"Diamond casts his critical but acute and inclusive gaze on the issue of why civilizations fail to see collapse coming. A thought-provoking book containing not a single page of dense prose." Booklist
"Diamond keeps his most important promise, providing a page-turner filled with well-patterned information for a thoughtful reader. Each tale is dramatic, like a novel about people careening toward hazards they ought to see, but willfully ignore." San Diego Union-Tribune
"[Collapse] may well become a seminal work....It will challenge and make you think — long after you have turned that last 500th-plus page." Robert S. Desowitz, Scientific American
"Mr. Diamond — who has academic training in physiology, geography and evolutionary biology — is a lucid writer with an ability to make arcane scientific concepts readily accessible to the lay reader, and his case studies of failed cultures are never less than compelling." Michiko Kakutani, The New York Times
"In a world that celebrates live journalism, we are increasingly in need of big-picture authors like Jared Diamond....In his extraordinarily panoramic Collapse, he moves his wide lens to yet another telling phenomenon: failed nations, of both the distant and the recent past." Robert D. Kaplan, The Washington Post
"Though abuse of the environment is the common theme running through Collapse, the book is replete with other fascinating stories, a treasure trove of historical anecdotes....Any reader of Collapse will leave the book convinced that we must take steps now to save our planet." Boston Globe
"Taken together, Guns, Germs, and Steel and Collapse represent one of the most significant projects embarked upon by any intellectual of our generation. They are magnificent books: extraordinary in erudition and originality..." Gregg Easterbrook, The New York Times Book Review
In his runaway bestseller Guns, Germs, and Steel, Jared Diamond brilliantly examined the circumstances that allowed Western civilizations to dominate much of the world. Now he probes the other side of the equation: What caused some of the great civilizations of the past to fall into ruin, and what can we learn from their fates? Using a vast historical and geographical perspective ranging from Easter Island and the Maya to Viking Greenland and modern Montana, Diamond traces a fundamental pattern of environmental catastropheaone whose warning signs can be seen in our modern world and that we ignore at our peril. Blending the most recent scientific advances into a narrative that is impossible to put down, Collapse exposes the deepest mysteries of the past even as it offers hope for the future.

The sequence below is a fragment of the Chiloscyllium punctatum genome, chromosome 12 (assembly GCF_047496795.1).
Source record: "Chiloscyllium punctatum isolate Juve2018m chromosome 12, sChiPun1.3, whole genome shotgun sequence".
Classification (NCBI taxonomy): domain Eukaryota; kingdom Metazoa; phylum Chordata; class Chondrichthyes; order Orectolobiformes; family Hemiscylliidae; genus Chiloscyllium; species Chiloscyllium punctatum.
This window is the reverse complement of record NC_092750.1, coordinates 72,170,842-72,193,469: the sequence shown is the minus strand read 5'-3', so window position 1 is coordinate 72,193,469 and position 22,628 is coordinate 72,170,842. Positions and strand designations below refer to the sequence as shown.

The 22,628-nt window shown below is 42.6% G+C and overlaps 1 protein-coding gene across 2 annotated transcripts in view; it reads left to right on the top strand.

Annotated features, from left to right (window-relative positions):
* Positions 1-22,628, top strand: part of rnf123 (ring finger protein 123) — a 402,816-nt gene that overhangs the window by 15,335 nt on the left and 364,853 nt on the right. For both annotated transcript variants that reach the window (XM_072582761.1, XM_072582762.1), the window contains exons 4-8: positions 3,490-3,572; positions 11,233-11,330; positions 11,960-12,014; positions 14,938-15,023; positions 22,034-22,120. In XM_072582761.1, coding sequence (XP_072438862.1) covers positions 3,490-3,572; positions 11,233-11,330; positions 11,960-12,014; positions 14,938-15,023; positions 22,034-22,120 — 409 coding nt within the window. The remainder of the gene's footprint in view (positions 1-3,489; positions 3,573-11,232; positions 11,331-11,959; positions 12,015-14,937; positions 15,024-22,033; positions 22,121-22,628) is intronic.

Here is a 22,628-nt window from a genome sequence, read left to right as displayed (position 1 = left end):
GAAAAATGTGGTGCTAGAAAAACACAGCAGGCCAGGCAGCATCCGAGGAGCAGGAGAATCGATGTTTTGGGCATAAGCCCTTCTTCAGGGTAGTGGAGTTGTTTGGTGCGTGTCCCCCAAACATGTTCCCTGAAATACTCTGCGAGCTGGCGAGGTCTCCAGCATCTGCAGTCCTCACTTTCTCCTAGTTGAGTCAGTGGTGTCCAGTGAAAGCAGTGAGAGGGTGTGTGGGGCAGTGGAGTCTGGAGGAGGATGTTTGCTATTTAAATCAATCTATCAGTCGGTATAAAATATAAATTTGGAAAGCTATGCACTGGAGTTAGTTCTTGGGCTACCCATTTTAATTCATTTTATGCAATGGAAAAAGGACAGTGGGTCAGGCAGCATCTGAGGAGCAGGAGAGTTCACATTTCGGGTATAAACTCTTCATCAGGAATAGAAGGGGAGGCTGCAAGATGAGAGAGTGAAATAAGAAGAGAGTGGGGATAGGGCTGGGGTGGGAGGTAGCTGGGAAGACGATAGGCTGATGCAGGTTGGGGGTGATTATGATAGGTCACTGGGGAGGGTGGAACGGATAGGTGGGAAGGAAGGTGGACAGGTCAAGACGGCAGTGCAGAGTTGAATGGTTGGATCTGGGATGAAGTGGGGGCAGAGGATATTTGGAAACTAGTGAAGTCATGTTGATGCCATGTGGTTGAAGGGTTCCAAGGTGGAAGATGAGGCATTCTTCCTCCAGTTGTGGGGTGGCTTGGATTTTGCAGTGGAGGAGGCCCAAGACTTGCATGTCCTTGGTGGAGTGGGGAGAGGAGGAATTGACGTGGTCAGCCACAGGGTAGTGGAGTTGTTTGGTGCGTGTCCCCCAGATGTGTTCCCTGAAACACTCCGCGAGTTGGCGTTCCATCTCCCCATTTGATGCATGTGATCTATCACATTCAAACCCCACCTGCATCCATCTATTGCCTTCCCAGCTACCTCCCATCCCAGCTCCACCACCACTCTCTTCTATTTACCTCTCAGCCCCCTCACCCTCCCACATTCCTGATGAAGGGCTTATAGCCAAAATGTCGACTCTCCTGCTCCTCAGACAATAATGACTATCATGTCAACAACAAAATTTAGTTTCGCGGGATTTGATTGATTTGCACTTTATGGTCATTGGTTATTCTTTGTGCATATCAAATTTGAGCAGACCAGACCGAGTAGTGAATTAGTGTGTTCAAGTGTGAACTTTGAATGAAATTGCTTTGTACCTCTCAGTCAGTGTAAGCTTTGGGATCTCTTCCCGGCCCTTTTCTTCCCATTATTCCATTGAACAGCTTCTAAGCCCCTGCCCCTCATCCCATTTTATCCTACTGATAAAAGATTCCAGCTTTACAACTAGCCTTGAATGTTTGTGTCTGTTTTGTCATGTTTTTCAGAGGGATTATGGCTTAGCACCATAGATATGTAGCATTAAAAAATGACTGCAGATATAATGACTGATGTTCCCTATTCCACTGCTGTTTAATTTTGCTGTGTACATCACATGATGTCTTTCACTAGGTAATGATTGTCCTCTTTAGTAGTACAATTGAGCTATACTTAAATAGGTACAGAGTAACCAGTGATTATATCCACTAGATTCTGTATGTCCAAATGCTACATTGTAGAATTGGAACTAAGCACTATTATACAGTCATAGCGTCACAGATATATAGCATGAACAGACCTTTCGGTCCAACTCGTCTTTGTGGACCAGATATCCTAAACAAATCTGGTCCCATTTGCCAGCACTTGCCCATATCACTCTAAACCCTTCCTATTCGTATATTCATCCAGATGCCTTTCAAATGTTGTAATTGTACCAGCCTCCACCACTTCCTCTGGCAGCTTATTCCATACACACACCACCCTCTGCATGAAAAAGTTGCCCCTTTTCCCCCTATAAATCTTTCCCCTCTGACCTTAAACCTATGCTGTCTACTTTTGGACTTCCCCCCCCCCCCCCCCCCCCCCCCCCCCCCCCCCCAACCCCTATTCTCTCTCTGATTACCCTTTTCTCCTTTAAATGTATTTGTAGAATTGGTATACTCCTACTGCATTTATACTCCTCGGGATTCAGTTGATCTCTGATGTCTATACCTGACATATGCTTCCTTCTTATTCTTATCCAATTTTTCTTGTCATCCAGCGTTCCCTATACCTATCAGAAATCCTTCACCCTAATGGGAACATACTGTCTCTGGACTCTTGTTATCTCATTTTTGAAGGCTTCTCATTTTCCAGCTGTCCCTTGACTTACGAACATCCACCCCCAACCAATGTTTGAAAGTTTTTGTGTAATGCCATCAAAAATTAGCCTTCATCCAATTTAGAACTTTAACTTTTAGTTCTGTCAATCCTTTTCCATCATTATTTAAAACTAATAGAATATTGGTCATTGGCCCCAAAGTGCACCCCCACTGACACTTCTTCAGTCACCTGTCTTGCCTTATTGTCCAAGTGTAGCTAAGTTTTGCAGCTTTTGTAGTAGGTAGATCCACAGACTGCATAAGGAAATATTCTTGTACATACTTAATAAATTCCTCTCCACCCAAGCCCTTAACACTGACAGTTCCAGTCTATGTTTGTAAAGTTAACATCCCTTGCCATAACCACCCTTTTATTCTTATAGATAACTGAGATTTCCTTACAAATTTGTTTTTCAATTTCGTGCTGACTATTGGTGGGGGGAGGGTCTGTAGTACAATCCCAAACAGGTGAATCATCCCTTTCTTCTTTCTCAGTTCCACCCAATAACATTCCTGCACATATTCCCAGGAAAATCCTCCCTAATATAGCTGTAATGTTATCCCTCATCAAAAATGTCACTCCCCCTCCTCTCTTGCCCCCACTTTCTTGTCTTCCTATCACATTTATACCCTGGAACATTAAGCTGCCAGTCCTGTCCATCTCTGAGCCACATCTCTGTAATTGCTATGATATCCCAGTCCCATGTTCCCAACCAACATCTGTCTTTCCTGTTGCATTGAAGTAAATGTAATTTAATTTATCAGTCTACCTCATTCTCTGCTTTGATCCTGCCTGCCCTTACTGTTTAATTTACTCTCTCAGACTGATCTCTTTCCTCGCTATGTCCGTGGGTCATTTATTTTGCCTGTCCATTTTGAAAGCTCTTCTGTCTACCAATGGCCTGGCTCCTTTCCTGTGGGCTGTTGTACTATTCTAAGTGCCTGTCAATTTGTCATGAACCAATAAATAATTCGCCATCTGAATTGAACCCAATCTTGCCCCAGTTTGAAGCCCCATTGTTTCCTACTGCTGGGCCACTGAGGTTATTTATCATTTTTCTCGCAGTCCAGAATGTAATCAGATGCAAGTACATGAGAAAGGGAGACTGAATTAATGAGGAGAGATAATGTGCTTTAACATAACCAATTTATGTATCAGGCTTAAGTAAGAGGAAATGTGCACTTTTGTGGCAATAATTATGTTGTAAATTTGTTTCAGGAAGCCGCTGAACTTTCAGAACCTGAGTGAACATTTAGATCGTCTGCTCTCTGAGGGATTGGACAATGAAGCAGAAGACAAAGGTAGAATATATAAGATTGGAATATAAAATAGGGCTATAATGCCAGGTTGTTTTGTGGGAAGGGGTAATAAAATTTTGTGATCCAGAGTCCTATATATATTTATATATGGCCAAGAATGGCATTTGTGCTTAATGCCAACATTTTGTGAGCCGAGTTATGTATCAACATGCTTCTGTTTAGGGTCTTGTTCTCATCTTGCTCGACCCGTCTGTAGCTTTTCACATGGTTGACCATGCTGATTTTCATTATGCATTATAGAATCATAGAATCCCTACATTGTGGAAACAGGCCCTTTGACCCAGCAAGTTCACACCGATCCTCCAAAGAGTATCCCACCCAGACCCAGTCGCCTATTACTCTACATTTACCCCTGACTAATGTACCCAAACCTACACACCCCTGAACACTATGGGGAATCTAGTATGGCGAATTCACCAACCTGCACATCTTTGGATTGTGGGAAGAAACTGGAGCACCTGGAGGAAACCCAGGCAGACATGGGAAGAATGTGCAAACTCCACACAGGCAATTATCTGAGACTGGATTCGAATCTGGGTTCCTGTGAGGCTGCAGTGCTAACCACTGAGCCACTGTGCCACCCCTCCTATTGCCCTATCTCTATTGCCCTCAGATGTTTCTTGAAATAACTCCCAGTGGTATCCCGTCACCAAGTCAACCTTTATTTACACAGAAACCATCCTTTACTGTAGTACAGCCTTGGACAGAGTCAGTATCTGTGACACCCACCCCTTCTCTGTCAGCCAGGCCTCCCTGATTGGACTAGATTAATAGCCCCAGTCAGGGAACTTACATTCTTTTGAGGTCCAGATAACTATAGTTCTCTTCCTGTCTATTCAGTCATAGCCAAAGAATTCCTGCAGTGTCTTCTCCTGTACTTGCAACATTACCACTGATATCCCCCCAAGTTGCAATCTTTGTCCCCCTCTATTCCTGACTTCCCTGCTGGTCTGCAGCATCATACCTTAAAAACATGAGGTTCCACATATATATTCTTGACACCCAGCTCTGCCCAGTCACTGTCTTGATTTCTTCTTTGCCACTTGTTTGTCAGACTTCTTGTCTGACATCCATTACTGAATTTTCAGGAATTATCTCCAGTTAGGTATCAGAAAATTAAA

aDiamondas most influential gift may be his ability to write about geopolitical and environmental systems in ways that donat just educate and provoke, but entertain.a aThe Seattle Times
aExtremely persuasive . . . replete with fascinating stories, a treasure trove of historical anecdotes and] haunting statistics.a aThe Boston Globe
aExtraordinary in erudition and originality, compelling in its] ability to relate the digitized pandemonium of the present to the hushed agrarian sunrises of the far past.a aThe New York Times Book Review
About the Author
Jared Diamond is a professor of geography at the University of California, Los Angeles. Among Dr. Diamond's many awards are the National Medal of Science, the Tyler Prize for Environmental Achievement, and a MacArthur Foundation Fellowship.
What Our Readers Are Saying
Average customer rating based on 2 comments:
Other books you might like
History and Social Science » Anthropology » General